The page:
In love with the 20th century and history. Also costume design. The 1960's. "Please explain to me the scientific nature of the whammy"
"I am a logical man, Doctor"
click through but this is the essence of it
being a pessimist is great i’m always either right or pleasantly surprised
I reasoned that, if Gillian Anderson was twenty-five when she started playing Dana Scully, then twenty-five would be when I’d uncover my inner Scully-ness: resilience, intelligence, grace under fire, and the ability to look sexy in a trench coat bit enough for Christo to wrap a coast with. I didn’t aspire to become, at twenty-five, a doctor/FBI agent/Duchovny babe, but Gillian Anderson wasn’t any of those things either: she just knew how to emulate the qualities that made such a role possible. If she could do it, then I could do it. This was what twenty-five started to mean to me.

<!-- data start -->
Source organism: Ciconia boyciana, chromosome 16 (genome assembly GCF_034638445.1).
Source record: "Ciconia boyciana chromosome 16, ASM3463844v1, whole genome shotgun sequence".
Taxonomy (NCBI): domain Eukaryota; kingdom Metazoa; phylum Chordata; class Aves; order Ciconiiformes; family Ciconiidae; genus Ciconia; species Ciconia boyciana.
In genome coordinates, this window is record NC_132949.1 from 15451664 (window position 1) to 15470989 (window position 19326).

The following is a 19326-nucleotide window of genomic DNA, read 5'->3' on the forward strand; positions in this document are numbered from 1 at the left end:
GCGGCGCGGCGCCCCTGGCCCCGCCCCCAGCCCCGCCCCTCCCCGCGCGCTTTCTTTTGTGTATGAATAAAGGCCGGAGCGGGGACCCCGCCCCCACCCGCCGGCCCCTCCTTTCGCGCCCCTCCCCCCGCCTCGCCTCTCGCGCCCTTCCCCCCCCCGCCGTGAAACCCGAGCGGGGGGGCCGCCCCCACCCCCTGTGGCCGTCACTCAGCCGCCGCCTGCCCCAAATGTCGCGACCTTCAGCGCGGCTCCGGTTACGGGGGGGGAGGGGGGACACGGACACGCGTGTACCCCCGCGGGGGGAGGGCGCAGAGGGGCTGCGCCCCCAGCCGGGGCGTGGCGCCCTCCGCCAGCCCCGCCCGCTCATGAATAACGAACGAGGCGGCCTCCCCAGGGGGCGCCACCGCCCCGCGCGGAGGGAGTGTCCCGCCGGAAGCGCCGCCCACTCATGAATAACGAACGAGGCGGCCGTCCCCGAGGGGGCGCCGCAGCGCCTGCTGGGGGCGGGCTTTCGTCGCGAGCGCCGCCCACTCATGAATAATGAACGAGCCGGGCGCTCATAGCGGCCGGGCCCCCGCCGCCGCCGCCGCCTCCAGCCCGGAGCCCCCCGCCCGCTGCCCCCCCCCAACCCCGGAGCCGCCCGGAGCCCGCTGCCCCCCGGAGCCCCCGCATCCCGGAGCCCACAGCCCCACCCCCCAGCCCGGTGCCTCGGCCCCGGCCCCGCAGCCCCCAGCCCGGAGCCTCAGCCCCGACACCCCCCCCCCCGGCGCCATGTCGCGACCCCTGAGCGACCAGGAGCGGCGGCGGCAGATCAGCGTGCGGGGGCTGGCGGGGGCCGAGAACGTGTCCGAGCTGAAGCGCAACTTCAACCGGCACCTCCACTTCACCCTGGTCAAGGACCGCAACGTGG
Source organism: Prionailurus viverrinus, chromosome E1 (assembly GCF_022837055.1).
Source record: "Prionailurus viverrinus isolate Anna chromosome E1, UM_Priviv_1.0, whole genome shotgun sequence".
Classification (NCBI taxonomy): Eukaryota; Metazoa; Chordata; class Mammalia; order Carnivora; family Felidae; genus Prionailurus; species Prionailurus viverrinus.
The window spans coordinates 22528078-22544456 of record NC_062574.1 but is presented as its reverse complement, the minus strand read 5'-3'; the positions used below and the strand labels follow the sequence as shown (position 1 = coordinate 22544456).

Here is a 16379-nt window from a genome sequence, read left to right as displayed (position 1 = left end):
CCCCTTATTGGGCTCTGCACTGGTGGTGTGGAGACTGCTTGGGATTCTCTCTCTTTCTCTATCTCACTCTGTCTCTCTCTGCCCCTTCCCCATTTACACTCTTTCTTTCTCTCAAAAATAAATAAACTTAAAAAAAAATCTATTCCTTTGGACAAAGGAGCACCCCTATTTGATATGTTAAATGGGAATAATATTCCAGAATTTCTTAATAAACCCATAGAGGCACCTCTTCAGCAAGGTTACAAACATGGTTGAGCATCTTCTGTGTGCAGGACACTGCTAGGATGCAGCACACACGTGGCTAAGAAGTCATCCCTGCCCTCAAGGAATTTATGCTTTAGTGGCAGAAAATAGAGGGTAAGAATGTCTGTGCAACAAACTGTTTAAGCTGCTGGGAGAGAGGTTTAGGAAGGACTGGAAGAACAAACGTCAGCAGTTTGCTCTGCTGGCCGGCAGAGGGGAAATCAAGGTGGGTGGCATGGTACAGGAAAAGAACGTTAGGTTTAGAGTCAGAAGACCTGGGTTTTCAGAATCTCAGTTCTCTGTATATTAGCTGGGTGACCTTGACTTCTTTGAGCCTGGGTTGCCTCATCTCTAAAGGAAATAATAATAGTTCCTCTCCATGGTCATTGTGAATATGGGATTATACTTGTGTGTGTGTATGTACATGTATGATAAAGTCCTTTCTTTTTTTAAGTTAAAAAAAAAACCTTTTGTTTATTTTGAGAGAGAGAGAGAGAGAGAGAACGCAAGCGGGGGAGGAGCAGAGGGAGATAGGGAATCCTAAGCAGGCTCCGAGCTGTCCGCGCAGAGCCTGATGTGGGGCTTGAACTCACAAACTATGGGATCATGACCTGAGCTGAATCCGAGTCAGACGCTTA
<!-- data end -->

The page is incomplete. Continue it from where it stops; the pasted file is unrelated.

(I should note here that, after doing some research today, I realized that Gillian Anderson actually filmed the pilot episode of “The X-Files” when she was twenty-four-and-a-half, but we will just ignore that and move on.)
And, for better or for worse, I have settled on Scully as my role model for this year. If I could do better, I don’t really see how. Scully is a pragmatist, and not just because she has to keep Spooky Mulder from going off half-cocked. She focuses on what she knows to be true, and it’s her grunt work that usually ends up saving Mulder’s ass. Even if she doesn’t know what the hell’s going on, she can convince herself she does—except when the time comes for her to open herself up to the impossible, and then she does. She knows how to keep a clear head and make use of the facts, but she also accepts that what’s really going on is often outside her comprehension. She knows that the truth is out there. And she gets to kiss Mulder at the end. I Want to Believe: Discovering the Inner Scully | The Hairpin (via daxsymbiont)